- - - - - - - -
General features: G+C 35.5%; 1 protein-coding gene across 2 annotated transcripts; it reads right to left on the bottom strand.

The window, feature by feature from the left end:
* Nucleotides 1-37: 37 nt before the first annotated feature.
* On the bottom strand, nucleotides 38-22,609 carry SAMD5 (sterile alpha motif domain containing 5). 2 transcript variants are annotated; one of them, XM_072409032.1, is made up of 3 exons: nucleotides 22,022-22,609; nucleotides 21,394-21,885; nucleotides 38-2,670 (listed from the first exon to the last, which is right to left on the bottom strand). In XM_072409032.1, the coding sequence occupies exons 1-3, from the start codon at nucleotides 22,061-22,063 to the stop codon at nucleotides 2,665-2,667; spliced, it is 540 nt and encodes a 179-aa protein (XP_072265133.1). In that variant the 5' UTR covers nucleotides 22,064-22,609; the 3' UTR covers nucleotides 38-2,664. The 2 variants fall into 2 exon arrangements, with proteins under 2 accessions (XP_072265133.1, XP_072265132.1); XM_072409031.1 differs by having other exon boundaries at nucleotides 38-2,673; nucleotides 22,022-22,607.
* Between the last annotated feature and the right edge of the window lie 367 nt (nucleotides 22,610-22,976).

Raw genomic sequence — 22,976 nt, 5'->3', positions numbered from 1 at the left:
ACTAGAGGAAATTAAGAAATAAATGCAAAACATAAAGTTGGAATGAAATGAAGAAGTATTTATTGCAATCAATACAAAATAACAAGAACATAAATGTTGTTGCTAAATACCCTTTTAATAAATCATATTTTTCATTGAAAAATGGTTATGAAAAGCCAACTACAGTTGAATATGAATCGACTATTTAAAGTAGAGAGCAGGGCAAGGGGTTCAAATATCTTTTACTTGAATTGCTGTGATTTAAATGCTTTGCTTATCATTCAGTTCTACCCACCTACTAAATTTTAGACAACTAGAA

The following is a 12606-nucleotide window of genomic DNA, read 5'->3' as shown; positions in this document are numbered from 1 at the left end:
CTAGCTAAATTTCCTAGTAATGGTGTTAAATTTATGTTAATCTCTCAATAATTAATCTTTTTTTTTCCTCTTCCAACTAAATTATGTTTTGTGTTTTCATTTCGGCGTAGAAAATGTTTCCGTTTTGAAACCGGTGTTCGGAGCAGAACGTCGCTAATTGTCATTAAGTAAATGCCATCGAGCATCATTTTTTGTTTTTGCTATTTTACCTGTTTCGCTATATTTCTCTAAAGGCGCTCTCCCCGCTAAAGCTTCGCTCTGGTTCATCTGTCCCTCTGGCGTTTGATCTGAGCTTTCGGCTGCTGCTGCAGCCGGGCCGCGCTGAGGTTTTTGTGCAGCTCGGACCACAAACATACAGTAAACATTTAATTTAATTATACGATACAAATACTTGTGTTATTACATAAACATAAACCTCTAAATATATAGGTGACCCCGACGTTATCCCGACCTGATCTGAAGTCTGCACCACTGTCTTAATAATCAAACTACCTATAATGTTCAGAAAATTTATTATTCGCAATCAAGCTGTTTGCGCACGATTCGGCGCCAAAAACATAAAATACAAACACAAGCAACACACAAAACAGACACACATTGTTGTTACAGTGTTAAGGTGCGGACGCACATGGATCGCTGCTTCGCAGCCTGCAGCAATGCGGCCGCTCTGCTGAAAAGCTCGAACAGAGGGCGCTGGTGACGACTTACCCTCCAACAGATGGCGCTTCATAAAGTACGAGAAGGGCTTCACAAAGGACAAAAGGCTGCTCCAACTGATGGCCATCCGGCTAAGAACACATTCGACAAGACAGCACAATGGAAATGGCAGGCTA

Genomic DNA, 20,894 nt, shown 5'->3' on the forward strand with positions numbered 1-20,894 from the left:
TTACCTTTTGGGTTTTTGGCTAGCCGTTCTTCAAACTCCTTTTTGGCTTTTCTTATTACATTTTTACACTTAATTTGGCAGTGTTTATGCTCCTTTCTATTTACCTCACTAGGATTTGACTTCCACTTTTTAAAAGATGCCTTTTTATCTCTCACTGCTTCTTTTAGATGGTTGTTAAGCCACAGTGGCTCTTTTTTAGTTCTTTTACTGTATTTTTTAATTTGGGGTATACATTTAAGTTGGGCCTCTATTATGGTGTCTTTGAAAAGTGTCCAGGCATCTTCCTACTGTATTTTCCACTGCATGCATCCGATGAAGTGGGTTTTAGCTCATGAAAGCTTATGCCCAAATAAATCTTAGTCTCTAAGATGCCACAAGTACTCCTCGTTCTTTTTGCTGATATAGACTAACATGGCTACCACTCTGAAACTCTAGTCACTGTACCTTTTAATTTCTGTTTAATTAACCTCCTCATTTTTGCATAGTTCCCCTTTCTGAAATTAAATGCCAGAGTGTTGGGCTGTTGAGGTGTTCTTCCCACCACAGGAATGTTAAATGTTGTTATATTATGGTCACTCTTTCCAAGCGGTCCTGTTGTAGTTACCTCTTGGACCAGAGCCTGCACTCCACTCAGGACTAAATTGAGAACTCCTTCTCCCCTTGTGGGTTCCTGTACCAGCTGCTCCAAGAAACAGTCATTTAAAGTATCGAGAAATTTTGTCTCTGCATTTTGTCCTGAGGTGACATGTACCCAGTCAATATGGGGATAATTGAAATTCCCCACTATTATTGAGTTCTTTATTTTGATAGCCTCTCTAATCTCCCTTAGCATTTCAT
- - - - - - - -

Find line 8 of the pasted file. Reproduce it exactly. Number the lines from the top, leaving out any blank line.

The following is a 12606-nucleotide window of genomic DNA, read 5'->3' as shown; positions in this document are numbered from 1 at the left end: